What are your teaching highlights from the term / year?
Over the past 3 months, I’ve been supporting teaching and learning in schools all over the U.K. This post shares the highlights from my journeys – 5 things I’ve learnt and 5 things that have surprised me.
What I’ve Learnt?
1. Long hours:
Teachers all over the country are working hard under difficult circumstances. I knew this already, but it has proven to valuable insight from the 23 schools I have visited. School leaders must reduce workload, but at what cost if budgets are stretched?
2. Passion and pride:
The moment you walk into a teacher’s classroom, the subject knowledge and professionalism ebbs from their classroom displays, the students and the teacher. Visiting hundreds of teachers in the classrooms has also reminded me of how ‘isolated’ being a teacher is. Teachers rarely get a chance to visit other schools, let alone the time to walk the corridors of their school! Let’s try to facilitate this and unlock their learning – try Stand Up Meetings?
Communities ooze typicality the moment you walk through the door, but it also starts on the streets outside of school or with a simple phone call to reception. These habits often replicate the attitudes and ethos of the school and is a good indication of what is to come. I’m conscious I am starting to sound like an OfSTED inspector – my worst nightmare – which is never my intention, but a lesson to learn from here, is how often do your school leaders test these aspects of your school? Do they walk the site before and after school hours? Do they pick up the phone or listen in when a parent calls? These small details make a difference to the day-to-day rigmarole.
Teachers everywhere are citing ‘marking’ as the greatest driver for workload. Schools must take action or nothing is going to change in terms of recruitment and retention. If your making policy insists that teachers have to mark X number of times or use red, green, blue and purple pens – as a teacher I will be concerned about how many times I am marking and in what colour, rather than focus on the quality of assessment I am providing the child. Don’t beat teachers over the head with unnecessary policies.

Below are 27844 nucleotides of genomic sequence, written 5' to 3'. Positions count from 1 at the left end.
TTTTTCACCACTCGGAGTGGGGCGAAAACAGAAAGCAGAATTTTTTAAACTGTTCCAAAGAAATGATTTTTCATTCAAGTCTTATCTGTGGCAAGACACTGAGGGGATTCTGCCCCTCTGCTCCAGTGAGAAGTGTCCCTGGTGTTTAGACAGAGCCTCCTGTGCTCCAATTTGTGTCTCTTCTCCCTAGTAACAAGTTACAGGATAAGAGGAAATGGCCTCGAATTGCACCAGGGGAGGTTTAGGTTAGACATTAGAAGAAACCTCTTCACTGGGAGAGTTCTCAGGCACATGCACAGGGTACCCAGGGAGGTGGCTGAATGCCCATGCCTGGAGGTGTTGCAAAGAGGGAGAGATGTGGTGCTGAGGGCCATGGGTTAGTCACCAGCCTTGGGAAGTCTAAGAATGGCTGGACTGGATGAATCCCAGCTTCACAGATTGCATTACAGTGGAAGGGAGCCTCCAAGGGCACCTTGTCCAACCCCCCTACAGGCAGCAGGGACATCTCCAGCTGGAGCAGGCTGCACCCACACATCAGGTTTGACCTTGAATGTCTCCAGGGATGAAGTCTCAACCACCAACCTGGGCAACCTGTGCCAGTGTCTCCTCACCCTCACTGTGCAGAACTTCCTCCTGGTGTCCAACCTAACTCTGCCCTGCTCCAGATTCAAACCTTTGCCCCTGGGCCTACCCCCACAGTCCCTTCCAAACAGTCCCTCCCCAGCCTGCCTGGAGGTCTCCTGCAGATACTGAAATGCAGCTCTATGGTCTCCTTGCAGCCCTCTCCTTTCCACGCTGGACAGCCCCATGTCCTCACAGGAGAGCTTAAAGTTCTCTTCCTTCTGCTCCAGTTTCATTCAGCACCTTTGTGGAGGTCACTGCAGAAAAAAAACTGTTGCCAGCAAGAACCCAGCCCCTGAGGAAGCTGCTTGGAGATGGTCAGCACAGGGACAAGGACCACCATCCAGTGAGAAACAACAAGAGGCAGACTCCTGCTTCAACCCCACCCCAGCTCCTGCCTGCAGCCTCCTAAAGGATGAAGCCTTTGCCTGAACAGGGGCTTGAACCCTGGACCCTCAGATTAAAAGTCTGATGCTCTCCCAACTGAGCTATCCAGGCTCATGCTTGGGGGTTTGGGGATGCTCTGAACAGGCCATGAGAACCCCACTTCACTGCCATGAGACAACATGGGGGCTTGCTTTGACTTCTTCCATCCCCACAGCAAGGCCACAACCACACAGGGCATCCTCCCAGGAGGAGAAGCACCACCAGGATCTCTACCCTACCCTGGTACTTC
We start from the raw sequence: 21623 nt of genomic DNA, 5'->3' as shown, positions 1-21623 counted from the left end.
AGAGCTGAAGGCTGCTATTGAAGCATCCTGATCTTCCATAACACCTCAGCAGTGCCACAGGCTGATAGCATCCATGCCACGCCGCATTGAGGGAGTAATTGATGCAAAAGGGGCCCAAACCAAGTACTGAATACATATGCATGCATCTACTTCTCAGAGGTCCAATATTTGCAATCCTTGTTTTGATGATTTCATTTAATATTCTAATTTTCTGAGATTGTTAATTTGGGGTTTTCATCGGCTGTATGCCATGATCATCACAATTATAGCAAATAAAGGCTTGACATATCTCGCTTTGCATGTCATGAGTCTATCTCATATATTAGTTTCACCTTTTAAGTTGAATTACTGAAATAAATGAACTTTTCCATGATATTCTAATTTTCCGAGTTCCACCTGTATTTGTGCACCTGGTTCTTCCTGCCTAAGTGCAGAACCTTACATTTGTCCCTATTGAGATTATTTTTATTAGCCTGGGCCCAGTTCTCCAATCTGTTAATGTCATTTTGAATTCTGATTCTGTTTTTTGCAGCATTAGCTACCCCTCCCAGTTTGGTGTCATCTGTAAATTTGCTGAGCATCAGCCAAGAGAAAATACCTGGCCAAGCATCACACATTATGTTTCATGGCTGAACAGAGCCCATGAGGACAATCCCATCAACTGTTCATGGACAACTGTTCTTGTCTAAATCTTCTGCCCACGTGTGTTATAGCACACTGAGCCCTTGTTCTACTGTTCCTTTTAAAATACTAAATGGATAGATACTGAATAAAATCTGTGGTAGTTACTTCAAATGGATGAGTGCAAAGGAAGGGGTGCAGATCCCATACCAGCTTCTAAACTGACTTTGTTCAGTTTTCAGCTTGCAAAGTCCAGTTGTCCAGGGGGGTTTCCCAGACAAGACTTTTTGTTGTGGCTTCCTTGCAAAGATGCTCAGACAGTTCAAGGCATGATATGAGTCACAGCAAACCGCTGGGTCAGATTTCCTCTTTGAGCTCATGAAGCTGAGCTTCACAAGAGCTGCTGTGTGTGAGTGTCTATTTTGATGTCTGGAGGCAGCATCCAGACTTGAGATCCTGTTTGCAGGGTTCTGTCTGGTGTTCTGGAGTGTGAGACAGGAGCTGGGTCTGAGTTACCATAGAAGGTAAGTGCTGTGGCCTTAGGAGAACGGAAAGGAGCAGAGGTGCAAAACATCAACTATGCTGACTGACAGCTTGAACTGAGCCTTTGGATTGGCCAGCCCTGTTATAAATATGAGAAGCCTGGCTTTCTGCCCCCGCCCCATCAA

5. Teaching and Learning:
Regardless of setting, whether it be state or independent, primary or secondary, or even children or adults, learning is learning. It’s complicated and there is no one way to teach and/or learn. I’m watching more. I’m learning more and I’m reading much more than ever.
My top reading recommendation at the moment is The End Of Average, by Harvard graduate and author, Todd Rose who highlights the work of American psychologist, Edward Thorndike. He singlehandedly defined education as we know it and very few of us know anything about him. His definition of the purpose of schools and education was to sort students by talent; to predict how a student will perform. It’s standardisation as we know it – thee world over. This book, or at least the work of Thorndike should be read widely by all, particularly by those who still believe we can measure children/schools and rank them in standardisation. You cannot measure an individual and then rank them by an average which is based upon individuality – it’s two separate methods which we have been using for a century. The same applies for teachers.